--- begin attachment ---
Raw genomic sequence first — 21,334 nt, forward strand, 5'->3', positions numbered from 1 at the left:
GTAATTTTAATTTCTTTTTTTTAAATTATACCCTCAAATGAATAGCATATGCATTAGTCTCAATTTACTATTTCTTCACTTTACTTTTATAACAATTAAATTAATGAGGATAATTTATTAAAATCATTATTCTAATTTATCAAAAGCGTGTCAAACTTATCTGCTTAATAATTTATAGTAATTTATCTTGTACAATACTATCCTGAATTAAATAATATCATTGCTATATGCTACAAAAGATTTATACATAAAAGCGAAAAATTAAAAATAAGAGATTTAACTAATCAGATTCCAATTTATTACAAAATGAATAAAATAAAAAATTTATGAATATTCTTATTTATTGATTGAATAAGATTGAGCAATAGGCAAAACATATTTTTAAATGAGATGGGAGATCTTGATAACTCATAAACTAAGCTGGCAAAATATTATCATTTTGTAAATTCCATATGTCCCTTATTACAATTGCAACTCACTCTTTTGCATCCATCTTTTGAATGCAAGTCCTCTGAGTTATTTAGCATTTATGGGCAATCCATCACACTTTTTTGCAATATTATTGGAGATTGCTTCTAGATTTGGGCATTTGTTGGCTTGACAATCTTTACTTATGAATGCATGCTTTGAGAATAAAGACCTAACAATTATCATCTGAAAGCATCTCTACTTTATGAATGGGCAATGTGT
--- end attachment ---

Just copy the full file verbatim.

Raw genomic sequence first — 21,334 nt, forward strand, 5'->3', positions numbered from 1 at the left:
GTAATTTTAATTTCTTTTTTTTAAATTATACCCTCAAATGAATAGCATATGCATTAGTCTCAATTTACTATTTCTTCACTTTACTTTTATAACAATTAAATTAATGAGGATAATTTATTAAAATCATTATTCTAATTTATCAAAAGCGTGTCAAACTTATCTGCTTAATAATTTATAGTAATTTATCTTGTACAATACTATCCTGAATTAAATAATATCATTGCTATATGCTACAAAAGATTTATACATAAAAGCGAAAAATTAAAAATAAGAGATTTAACTAATCAGATTCCAATTTATTACAAAATGAATAAAATAAAAAATTTATGAATATTCTTATTTATTGATTGAATAAGATTGAGCAATAGGCAAAACATATTTTTAAATGAGATGGGAGATCTTGATAACTCATAAACTAAGCTGGCAAAATATTATCATTTTGTAAATTCCATATGTCCCTTATTACAATTGCAACTCACTCTTTTGCATCCATCTTTTGAATGCAAGTCCTCTGAGTTATTTAGCATTTATGGGCAATCCATCACACTTTTTTGCAATATTATTGGAGATTGCTTCTAGATTTGGGCATTTGTTGGCTTGACAATCTTTACTTATGAATGCATGCTTTGAGAATAAAGACCTAACAATTATCATCTGAAAGCATCTCTACTTTATGAATGGGCAATGTGT